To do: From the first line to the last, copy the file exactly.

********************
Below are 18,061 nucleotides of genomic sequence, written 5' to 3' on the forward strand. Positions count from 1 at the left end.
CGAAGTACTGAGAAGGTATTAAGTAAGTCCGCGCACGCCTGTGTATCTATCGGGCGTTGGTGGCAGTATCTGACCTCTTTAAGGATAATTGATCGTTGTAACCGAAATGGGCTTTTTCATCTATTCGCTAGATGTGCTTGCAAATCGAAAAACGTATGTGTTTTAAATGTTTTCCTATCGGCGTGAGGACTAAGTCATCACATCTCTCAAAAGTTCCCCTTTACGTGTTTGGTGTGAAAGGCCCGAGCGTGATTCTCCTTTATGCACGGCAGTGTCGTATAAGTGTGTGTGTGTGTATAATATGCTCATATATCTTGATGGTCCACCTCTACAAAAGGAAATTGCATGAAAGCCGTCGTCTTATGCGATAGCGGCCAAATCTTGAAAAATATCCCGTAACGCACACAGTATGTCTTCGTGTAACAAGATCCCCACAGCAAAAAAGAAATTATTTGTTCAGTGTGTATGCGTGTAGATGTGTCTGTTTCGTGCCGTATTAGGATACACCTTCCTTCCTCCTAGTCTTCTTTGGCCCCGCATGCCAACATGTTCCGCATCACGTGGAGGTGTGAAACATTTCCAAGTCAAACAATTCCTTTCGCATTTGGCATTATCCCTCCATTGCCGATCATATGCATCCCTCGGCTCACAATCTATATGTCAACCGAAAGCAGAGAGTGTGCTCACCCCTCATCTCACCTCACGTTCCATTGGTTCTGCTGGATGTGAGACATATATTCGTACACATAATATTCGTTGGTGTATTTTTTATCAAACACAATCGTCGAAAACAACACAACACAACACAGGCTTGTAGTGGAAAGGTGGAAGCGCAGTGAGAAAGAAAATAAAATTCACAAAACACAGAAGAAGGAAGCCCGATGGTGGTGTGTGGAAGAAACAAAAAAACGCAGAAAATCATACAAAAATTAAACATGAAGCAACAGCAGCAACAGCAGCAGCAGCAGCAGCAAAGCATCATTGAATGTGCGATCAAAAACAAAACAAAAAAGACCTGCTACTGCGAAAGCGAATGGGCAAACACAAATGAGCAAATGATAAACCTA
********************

Below are 18,061 nucleotides of genomic sequence, written 5' to 3' on the forward strand. Positions count from 1 at the left end.
CGAAGTACTGAGAAGGTATTAAGTAAGTCCGCGCACGCCTGTGTATCTATCGGGCGTTGGTGGCAGTATCTGACCTCTTTAAGGATAATTGATCGTTGTAACCGAAATGGGCTTTTTCATCTATTCGCTAGATGTGCTTGCAAATCGAAAAACGTATGTGTTTTAAATGTTTTCCTATCGGCGTGAGGACTAAGTCATCACATCTCTCAAAAGTTCCCCTTTACGTGTTTGGTGTGAAAGGCCCGAGCGTGATTCTCCTTTATGCACGGCAGTGTCGTATAAGTGTGTGTGTGTGTATAATATGCTCATATATCTTGATGGTCCACCTCTACAAAAGGAAATTGCATGAAAGCCGTCGTCTTATGCGATAGCGGCCAAATCTTGAAAAATATCCCGTAACGCACACAGTATGTCTTCGTGTAACAAGATCCCCACAGCAAAAAAGAAATTATTTGTTCAGTGTGTATGCGTGTAGATGTGTCTGTTTCGTGCCGTATTAGGATACACCTTCCTTCCTCCTAGTCTTCTTTGGCCCCGCATGCCAACATGTTCCGCATCACGTGGAGGTGTGAAACATTTCCAAGTCAAACAATTCCTTTCGCATTTGGCATTATCCCTCCATTGCCGATCATATGCATCCCTCGGCTCACAATCTATATGTCAACCGAAAGCAGAGAGTGTGCTCACCCCTCATCTCACCTCACGTTCCATTGGTTCTGCTGGATGTGAGACATATATTCGTACACATAATATTCGTTGGTGTATTTTTTATCAAACACAATCGTCGAAAACAACACAACACAACACAGGCTTGTAGTGGAAAGGTGGAAGCGCAGTGAGAAAGAAAATAAAATTCACAAAACACAGAAGAAGGAAGCCCGATGGTGGTGTGTGGAAGAAACAAAAAAACGCAGAAAATCATACAAAAATTAAACATGAAGCAACAGCAGCAACAGCAGCAGCAGCAGCAGCAAAGCATCATTGAATGTGCGATCAAAAACAAAACAAAAAAGACCTGCTACTGCGAAAGCGAATGGGCAAACACAAATGAGCAAATGATAAACCTA